But the influence of the FAO´s forest definition goes beyond just determining national forest definitions. In these times of climate change, the FAO´s definition has been the main point of reference to define what a forest is under the UN climate change convention (UNFCCC).  By adopting the FAO´s narrow wood-based definition, the UNFCCC has also promoted a view of forests being an area of land containing only trees.  For the UNFCCC, it’s mainly the trees in a forest that matter because of their capacity to store carbon as they grow, and not forest-dependent communities. Such affected communities are most negatively impacted by restrictions placed on their use of forest resources by “forest carbon offset projects”, also often referred to as REDD+ projects (5). A forest definition only focused on trees opens the door to including “planted forests” – read: industrial tree plantations – a completely false way of “reducing deforestation and forest degradation”, as an option under the climate change convention through which carbon can supposedly be sequestered from the atmosphere and permanently stored. In practice this is just another money-making opportunity for the tree plantation industry, and a major threat to communities affected by the trend of expanding “carbon sink” tree plantations.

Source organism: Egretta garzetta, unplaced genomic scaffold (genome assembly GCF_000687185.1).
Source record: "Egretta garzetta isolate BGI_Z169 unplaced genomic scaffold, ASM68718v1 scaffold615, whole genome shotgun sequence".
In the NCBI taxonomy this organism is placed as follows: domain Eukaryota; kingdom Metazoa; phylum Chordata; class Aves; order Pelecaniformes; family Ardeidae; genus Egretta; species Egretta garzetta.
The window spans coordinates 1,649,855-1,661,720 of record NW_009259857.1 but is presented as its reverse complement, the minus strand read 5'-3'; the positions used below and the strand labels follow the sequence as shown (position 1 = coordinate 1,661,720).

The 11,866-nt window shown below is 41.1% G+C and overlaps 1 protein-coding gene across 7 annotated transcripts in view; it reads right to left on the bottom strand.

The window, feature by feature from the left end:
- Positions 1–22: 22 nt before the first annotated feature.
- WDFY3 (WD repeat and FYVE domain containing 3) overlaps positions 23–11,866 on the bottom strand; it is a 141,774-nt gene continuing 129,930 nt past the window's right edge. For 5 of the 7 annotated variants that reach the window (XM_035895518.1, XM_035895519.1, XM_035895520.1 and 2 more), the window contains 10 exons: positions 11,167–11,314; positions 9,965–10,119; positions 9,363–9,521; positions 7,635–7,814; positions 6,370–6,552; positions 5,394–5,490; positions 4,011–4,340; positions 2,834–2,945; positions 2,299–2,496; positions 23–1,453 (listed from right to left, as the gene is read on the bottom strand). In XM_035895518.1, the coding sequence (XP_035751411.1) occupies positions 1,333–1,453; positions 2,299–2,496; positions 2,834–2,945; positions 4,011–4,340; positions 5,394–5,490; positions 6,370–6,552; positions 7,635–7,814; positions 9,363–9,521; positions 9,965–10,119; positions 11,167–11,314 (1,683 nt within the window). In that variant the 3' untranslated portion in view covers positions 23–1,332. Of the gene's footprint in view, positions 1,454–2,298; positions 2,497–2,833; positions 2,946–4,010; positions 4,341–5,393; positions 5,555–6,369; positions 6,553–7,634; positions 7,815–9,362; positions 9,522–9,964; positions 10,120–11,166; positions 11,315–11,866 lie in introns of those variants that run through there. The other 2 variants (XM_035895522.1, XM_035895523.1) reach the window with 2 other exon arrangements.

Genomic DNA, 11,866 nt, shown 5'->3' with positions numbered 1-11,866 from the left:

Following the latest UNFCCC negotiations, countries have recently been revising their forest legislation, in the hope of attracting so-called ‘climate finance’. Unsurprisingly, the definitions used are largely based on the FAO´s forest definition. In Mozambique, for example, at a workshop on REDD+, a consultant proposed a new forest definition for the country. Just like the FAO´s definition, it is also based on the presence of trees saying that a forest is an area with “…Trees with the potential to reach a height of 5 metres at maturity..”. Also in Indonesia, the Ministry of Environment and Forests submission to the UN Climate Conference in 2015, stated that it had  “…adjusted the FAO forest definition…” in order to define its forests. Once again a definition that defines and values a forest only through its trees, and that divides “forests” into a number of different categories including “natural forest” and something called “plantation forests” (6).